Willow-herb (Epilobium angustifolium). — Common.
Willows (Salix interior and S. amygdaloides). — Common along streams.
South Dakota extends from east to west 370 miles, and from north to south 207 miles, the total area being 77,615 square miles. Its surface is a high rolling plain or tableland, diversified by the narrow valleys of the streams. The Black Hills in the southwest cover an area of 5000 square miles, and vary in altitude from 3000 to 5000 feet. The timber land comprises about 2000 square miles in the Black Hills, and a few smaller tracts in the northwest and on the bottom-lands of the Missouri River. Mixed farming in the eastern portion of the state, and stock-raising in the western, are the principal industries. The winters are long and severe; but the air is so dry that there is little suffering from the cold. There is sufficient rainfall for growing crops in the eastern half of the state, but in the Black Hills irrigation is extensively practiced.
The region east of the Missouri River, which comprises about two-fifths of the state, was glaciated, and the brown fertile soil is derived from the glacial drift. An immense acreage is planted with wheat, com, oats, and flax, four-fifths of the total value of the crops being contributed by the cereals. There are numerous lakes in the glaciated portion, and it is estimated that there are 300,000 acres requiring drainage, which are either constantly marshy or are periodically overflowed. West of the Missouri River the state was not glaciated, and the soils are residual, consisting of sandy and clay loams formed by the weathering of the underlying sandstones and shales. There is a large area of waste land in the Black Hills and in the Bad Lands.
The best locations for beekeeping in South Dakota are in the southeast corner along the bottom-lands of the Missouri River, and in the irrigated areas of the Black Hills section. In general the eastern portion of the state, with its greater rainfall, more abundant flora, and larger population, is naturally better adapted to bee culture than the western part. As in North Dakota, the future of bee culture in South Dakota is largely dependent upon the more general cultivation of sweet clover. No other honey plant is so reliable or yields so well. It is the source of the larger part of the surplus. “Where sweet clover is abundant in the east half of the state,” says L. A. Syverud, state bee inspector, “beekeeping is profitable;” and he adds, “I tried out a location in the North part of last season (1924) with an average per colony that netted me over 200 pounds.” East of the Missouri River alfalfa is uncertain and yields little or no nectar. The poorest locations for beekeeping are in the northwest corner and in the Bad Lands.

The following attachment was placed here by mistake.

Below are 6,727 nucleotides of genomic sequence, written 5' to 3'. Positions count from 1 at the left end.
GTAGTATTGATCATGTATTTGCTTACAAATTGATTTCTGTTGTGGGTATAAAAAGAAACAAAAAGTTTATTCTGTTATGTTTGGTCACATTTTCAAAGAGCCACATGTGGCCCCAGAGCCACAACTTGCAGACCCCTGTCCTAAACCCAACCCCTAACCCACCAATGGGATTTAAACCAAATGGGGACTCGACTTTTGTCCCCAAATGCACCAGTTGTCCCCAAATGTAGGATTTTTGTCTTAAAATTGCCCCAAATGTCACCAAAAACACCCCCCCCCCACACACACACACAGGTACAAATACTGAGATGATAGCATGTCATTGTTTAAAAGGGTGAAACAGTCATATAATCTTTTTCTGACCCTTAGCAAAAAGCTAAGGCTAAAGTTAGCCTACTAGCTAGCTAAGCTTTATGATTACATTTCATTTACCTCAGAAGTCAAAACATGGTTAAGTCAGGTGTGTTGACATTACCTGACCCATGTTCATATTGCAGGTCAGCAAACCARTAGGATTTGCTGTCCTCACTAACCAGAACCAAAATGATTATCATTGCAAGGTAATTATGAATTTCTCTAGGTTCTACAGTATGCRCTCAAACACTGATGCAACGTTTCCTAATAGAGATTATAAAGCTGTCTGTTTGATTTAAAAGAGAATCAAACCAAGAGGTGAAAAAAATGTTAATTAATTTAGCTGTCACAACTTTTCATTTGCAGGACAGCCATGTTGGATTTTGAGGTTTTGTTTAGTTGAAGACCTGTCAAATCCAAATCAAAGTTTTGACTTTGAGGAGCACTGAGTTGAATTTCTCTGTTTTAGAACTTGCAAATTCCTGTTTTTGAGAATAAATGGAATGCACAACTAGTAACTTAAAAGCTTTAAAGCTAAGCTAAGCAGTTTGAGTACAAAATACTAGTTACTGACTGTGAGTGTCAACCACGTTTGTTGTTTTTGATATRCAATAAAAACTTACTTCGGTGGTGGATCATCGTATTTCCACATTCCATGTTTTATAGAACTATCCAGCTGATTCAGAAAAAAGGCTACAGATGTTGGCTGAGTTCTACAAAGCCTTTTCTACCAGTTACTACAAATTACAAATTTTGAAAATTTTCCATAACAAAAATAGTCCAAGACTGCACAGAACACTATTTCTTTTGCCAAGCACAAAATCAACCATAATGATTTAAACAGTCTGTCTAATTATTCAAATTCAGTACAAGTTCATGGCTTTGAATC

Reports from the northeast comer of South Dakota are brief and unsatisfactory, and would indicate that at present there are only small yards widely scattered.
In the counties near the center of the east border, as Brookings, Kingsbury, Miner, and Lake, beekeeping is pursued at present chiefly as a side line.
In Lincoln and Clay counties sweet clover reigns supreme as a honey plant. Introduced about 1890, it is steadily spreading northward, and is destined to be the main reliance of beekeeping in this state. “We have forgotten,” writes a beekeeper of Vermilion, “that there is any other honey plant. Alfalfa a short distance west of us, and white clover 200 miles eastward in Minnesota, are good honey plants; but here we recognize only sweet clover. It is the most valuable of forage plants, and the greatest soil-redeemer and land-restorer known. Other plants may fail, but it is reliable every year.” Less important honey plants are dandelion, white clover, catnip, fruit bloom, heartsease, goldenrod, and aster. At Scotland,